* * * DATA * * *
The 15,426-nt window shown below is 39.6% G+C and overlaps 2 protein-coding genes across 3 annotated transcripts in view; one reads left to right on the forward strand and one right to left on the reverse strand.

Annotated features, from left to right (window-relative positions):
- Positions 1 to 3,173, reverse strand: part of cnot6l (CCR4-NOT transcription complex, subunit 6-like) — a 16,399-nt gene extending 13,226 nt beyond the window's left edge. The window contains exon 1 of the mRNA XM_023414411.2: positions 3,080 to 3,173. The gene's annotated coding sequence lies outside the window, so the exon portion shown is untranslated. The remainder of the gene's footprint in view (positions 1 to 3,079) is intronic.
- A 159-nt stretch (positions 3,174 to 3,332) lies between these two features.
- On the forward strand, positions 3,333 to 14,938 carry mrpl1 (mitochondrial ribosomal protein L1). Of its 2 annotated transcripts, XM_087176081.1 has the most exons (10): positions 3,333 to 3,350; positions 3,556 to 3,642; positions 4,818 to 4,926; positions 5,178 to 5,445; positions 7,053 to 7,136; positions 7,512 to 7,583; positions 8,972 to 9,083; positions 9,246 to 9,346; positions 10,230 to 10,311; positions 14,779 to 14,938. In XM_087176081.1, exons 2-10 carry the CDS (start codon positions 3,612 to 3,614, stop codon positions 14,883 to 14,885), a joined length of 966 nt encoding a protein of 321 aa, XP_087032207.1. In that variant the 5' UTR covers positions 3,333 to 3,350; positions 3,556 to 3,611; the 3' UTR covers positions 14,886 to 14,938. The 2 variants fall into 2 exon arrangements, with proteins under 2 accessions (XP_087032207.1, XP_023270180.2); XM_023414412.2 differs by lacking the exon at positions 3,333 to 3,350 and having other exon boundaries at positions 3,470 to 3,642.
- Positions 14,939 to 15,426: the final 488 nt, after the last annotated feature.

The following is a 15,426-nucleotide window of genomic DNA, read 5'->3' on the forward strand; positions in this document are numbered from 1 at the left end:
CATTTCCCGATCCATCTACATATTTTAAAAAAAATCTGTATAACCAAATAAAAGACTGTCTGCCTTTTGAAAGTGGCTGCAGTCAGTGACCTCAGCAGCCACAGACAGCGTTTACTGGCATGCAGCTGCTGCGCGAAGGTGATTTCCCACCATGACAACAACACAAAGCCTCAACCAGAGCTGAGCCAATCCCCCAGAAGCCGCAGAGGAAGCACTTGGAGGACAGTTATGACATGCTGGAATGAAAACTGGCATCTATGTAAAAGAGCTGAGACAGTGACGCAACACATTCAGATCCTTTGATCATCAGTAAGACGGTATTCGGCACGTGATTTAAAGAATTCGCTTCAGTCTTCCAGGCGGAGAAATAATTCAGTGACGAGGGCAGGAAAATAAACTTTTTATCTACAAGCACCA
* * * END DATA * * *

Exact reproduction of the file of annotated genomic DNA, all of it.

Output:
The 15,426-nt window shown below is 39.6% G+C and overlaps 2 protein-coding genes across 3 annotated transcripts in view; one reads left to right on the forward strand and one right to left on the reverse strand.

Annotated features, from left to right (window-relative positions):
- Positions 1 to 3,173, reverse strand: part of cnot6l (CCR4-NOT transcription complex, subunit 6-like) — a 16,399-nt gene extending 13,226 nt beyond the window's left edge. The window contains exon 1 of the mRNA XM_023414411.2: positions 3,080 to 3,173. The gene's annotated coding sequence lies outside the window, so the exon portion shown is untranslated. The remainder of the gene's footprint in view (positions 1 to 3,079) is intronic.
- A 159-nt stretch (positions 3,174 to 3,332) lies between these two features.
- On the forward strand, positions 3,333 to 14,938 carry mrpl1 (mitochondrial ribosomal protein L1). Of its 2 annotated transcripts, XM_087176081.1 has the most exons (10): positions 3,333 to 3,350; positions 3,556 to 3,642; positions 4,818 to 4,926; positions 5,178 to 5,445; positions 7,053 to 7,136; positions 7,512 to 7,583; positions 8,972 to 9,083; positions 9,246 to 9,346; positions 10,230 to 10,311; positions 14,779 to 14,938. In XM_087176081.1, exons 2-10 carry the CDS (start codon positions 3,612 to 3,614, stop codon positions 14,883 to 14,885), a joined length of 966 nt encoding a protein of 321 aa, XP_087032207.1. In that variant the 5' UTR covers positions 3,333 to 3,350; positions 3,556 to 3,611; the 3' UTR covers positions 14,886 to 14,938. The 2 variants fall into 2 exon arrangements, with proteins under 2 accessions (XP_087032207.1, XP_023270180.2); XM_023414412.2 differs by lacking the exon at positions 3,333 to 3,350 and having other exon boundaries at positions 3,470 to 3,642.
- Positions 14,939 to 15,426: the final 488 nt, after the last annotated feature.

The following is a 15,426-nucleotide window of genomic DNA, read 5'->3' on the forward strand; positions in this document are numbered from 1 at the left end:
CATTTCCCGATCCATCTACATATTTTAAAAAAAATCTGTATAACCAAATAAAAGACTGTCTGCCTTTTGAAAGTGGCTGCAGTCAGTGACCTCAGCAGCCACAGACAGCGTTTACTGGCATGCAGCTGCTGCGCGAAGGTGATTTCCCACCATGACAACAACACAAAGCCTCAACCAGAGCTGAGCCAATCCCCCAGAAGCCGCAGAGGAAGCACTTGGAGGACAGTTATGACATGCTGGAATGAAAACTGGCATCTATGTAAAAGAGCTGAGACAGTGACGCAACACATTCAGATCCTTTGATCATCAGTAAGACGGTATTCGGCACGTGATTTAAAGAATTCGCTTCAGTCTTCCAGGCGGAGAAATAATTCAGTGACGAGGGCAGGAAAATAAACTTTTTATCTACAAGCACCA